How much is Bitcoin worth today?
Bitcoin (BTC) trades 24 hours a day, seven days a week. It is a market that never sleeps, and the BTC price is constantly changing. It doesn’t matter which currency or commodity is used to measure how much a bitcoin is worth — BTC is always live and the market is always open.
It wasn’t always that way — in the beginning, before around 2010, there were no exchanges or even reliable price information, and BTC/USD traded at tiny prices — at one point even less than a single U.S. dollar cent. Since those days, however, the Bitcoin price has gone up millions of percent.
As of December 2022, one bitcoin is worth (BTC). It’s also easy to compare different prices across the crypto market — there’s no need to rely on a single source, and the market is always at work finding consensus. Want to know how much Bitcoin costs right now? Cointelegraph offers reliable real-time information for the current price of Bitcoin in dollars and other currencies.
There are also live price charts for a wide range of altcoins including Ether (ETH), Dogecoin (DOGE) and Binance Coin (BNB). Check out the Cointelegraph crypto price indexes to get started with the current price of Bitcoin.
How much is 1 Bitcoin worth? How much is 5 Bitcoin worth?
Bitcoin has a fixed supply of 21 million, and its scarcity is one of the largest cryptocurrency’s unique features. BTC newbies and those unfamiliar with crypto often encounter problems understanding how the Bitcoin supply works, however.
There can be a maximum of 21 million “whole” coins, but these can be divided by up to eight decimal places. This is another key feature which makes Bitcoin so versatile — even if BTC/USD traded at $1 million, its smallest unit of account, the satoshi (often called sats), would still be worth just 1 cent.
Bitcoin for payments is yet to become widespread, and current BTC prices mean that 1 satoshi has a way to go before trading at a whole cent. Nonetheless, for investors, the utility is already there — anyone with at least one satoshi’s worth of currency can buy Bitcoin.
Nonetheless, among mainstream consumers, the myth still remains that it is only possible to buy one whole bitcoin — when in fact anyone can buy one hundred millionth of a bitcoin.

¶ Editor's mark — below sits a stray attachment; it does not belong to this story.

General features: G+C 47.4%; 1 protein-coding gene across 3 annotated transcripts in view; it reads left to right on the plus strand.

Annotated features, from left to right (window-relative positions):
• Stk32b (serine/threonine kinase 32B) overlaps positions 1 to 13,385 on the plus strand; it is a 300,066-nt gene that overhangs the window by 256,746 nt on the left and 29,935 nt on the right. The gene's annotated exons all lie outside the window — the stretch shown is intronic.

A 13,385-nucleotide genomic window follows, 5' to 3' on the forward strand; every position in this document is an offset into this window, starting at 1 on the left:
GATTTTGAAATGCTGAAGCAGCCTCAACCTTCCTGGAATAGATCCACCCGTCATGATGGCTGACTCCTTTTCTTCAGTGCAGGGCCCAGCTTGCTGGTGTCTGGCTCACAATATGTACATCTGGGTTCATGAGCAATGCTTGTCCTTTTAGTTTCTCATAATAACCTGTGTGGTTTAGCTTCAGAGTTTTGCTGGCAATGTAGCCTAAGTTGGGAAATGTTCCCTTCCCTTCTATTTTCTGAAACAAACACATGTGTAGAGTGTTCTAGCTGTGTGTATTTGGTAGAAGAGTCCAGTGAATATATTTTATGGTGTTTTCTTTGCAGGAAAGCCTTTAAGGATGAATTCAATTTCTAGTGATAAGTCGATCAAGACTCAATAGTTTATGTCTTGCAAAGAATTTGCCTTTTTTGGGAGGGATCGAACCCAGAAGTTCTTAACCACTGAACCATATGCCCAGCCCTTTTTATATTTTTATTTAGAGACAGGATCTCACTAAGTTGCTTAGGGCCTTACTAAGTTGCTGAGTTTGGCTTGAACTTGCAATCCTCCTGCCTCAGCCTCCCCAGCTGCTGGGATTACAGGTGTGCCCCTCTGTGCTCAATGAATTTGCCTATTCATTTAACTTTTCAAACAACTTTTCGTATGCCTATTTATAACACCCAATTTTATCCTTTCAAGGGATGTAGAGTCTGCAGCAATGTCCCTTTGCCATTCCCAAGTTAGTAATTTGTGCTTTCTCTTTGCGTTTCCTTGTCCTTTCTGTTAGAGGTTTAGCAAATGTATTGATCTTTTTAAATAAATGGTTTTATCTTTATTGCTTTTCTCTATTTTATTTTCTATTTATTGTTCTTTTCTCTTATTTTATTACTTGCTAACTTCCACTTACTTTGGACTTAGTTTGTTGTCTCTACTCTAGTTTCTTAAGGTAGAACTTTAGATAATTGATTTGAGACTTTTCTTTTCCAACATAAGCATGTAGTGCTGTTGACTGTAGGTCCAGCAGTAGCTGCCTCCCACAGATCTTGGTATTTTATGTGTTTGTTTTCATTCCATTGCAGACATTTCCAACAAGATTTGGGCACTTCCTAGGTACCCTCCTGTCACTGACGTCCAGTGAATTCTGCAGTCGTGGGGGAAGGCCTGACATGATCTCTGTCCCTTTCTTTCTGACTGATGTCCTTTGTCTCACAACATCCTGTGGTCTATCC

Want to know how much 1 bitcoin is worth beyond 100 million sats? Cointelegraph has dedicated price indexes covering BTC, as well as a wide range of altcoins such as Ether and Binance Coin. Updated in real time for a number of major exchanges, the Cointelegraph price indexes are the ideal tool for getting to grips with live crypto price info.
How much is one Bitcoin in dollars?
Bitcoin is most commonly quoted in U.S. dollars (USD) on BTC price indexes — but that’s not the whole story. The BTC/USD pair refers to the price of Bitcoin in dollars, and is constantly updated in real time even when traditional markets are closed.
Beyond USD, however, there are other indexes which refer to the dollar price of Bitcoin but use other cryptocurrencies instead. These are known as U.S. dollar “stablecoins” and are a key component of the crypto economy.
The most widely-used stablecoin is Tether (USDT), active on several blockchains but always pegged at a rate of 1:1 with USD. 1 USDT = 1 USD. Thus, a BTC/USDT ticker displays highly similar pricing information to a BTC/USD ticker, mostly subject to only minute differences. There are other USD stablecoins, too, and tickers such as BTC/USDC and BTC/BUSD can also help to understand the dollar price of Bitcoin.
Bitcoin stablecoin pairs are nonetheless not identical to BTC/USD — stablecoins have their own issuance rules and peculiarities, which are separate from fiat currencies. Sometimes, their dollar peg can break down, for instance, and this temporarily creates inaccurate pricing information for Bitcoin in dollars.
For the latest live BTC/USD price information, check out the Cointelegraph price indexes, updated in real time 24/7 for the world’s biggest crypto exchanges.
This article does not contain investment advice or recommendations. Every investment and trading move involves risk, and readers should conduct their own research when making a decision.